Delays and detours are as common in research as they are in one’s daily commute, but Dick Kerr, a 1968 College of Wooster graduate, had to travel further than most during his Independent Study (I.S.) journey at The College of Wooster.
A chemistry major from suburban Maryland, Kerr was paired with Roy Haynes, professor of chemistry, in a study of organic synthesis, but despite his best efforts, he had trouble producing the desired results. “I had the right stuff in the test tube, but I couldn’t make it work,” he said.
So Kerr was forced to find an alternative synthesis, which, in the days before Google and other Internet search engines, could be a quite laborious task. His extensive research led him to a French-language paper that was published in 1907. During Christmas break, Kerr went to the Library of Congress where he found what he was looking for, and a few months later he turned in an I.S. deemed worthy of departmental honors.
Today, four decades after that senior I.S. experience, Kerr is using many of those same research techniques as a senior writer with Science, the world’s preeminent journal of original scientific research based in Washington, D.C.
“I could not have received better preparation than I did at Wooster and later in graduate school,” said Kerr, whose mother and sister also attended the College. “Even now, it’s hard to find many schools that offer a program like I.S.”
Kerr came to Wooster in the fall of 1964 intending to major in physics and pursue a career in meteorology, but when he realized that physics required more calculus than he wanted to get into, he opted for chemistry. During his junior year, Kerr took a seminar in oceanography offered by Gray Mueller, a visiting professor at the time. “It really appealed to me,” said Kerr, who also found time to play soccer just as the sport was gaining varsity status. “I enjoyed the seminar, and it set me on a different course.”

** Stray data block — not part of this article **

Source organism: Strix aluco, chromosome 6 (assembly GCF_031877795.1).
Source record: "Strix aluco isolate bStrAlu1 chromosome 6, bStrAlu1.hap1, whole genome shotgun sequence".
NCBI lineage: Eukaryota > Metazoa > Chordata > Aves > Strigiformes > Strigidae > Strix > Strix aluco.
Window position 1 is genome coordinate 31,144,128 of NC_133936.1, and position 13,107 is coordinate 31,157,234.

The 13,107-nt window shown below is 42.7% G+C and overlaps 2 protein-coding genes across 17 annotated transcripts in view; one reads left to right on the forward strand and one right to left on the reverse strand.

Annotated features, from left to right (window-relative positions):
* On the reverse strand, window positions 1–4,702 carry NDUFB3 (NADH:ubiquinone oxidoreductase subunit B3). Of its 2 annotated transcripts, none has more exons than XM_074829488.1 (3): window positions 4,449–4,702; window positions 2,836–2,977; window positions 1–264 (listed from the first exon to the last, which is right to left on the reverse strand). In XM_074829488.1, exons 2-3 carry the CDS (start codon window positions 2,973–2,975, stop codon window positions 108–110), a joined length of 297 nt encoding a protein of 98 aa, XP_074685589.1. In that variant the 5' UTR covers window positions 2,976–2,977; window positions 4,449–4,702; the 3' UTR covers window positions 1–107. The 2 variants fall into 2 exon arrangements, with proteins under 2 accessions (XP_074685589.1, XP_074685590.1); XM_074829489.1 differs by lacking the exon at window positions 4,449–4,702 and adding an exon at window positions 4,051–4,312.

Kerr began to look into graduate school options for oceanography, but learned that he would have to broaden his base in the sciences. “I had to take basic courses in geology, biology, and biochemistry,” he said. “I was usually the only upperclassman in a course filled with freshmen.”
After graduation in the spring of 1968, as the war in Vietnam ground on and graduate school draft deferments were eliminated, Kerr chose the Navy and did two deployments onboard a Navy oiler in the western Pacific. After his second tour, he enrolled in the Ph.D. program at the University of Rhode Island, where he studied natural organic matter in sea water. At the same time, he began to think about what else he could do with a Ph.D. in marine chemistry.
“I was in my mid-to-late 20s when I started wondering if I could become a science writer,” he said. “Unfortunately, I didn’t know if I could write, so I took some night classes.”
A few years later, a fellow graduate student told Kerr about a position at Science, so he applied and was offered a job despite what he admitted was “precious little writing experience.” The publication gave Kerr time to get up to speed, and he has been there ever since. He covers earth and planetary sciences, “which is anything in the gravitational influence of the sun,” he said. “I’ve done a lot on climate change, global warming, depletion of natural resources, and the like. It is a tremendously broad beat.”
Kerr doesn’t get back to campus very often, but he remains grateful for the foundation he built at Wooster. “The education I received in the sciences was integral to where I am today,” said Kerr, “and my exposure to research through I.S. was invaluable.”
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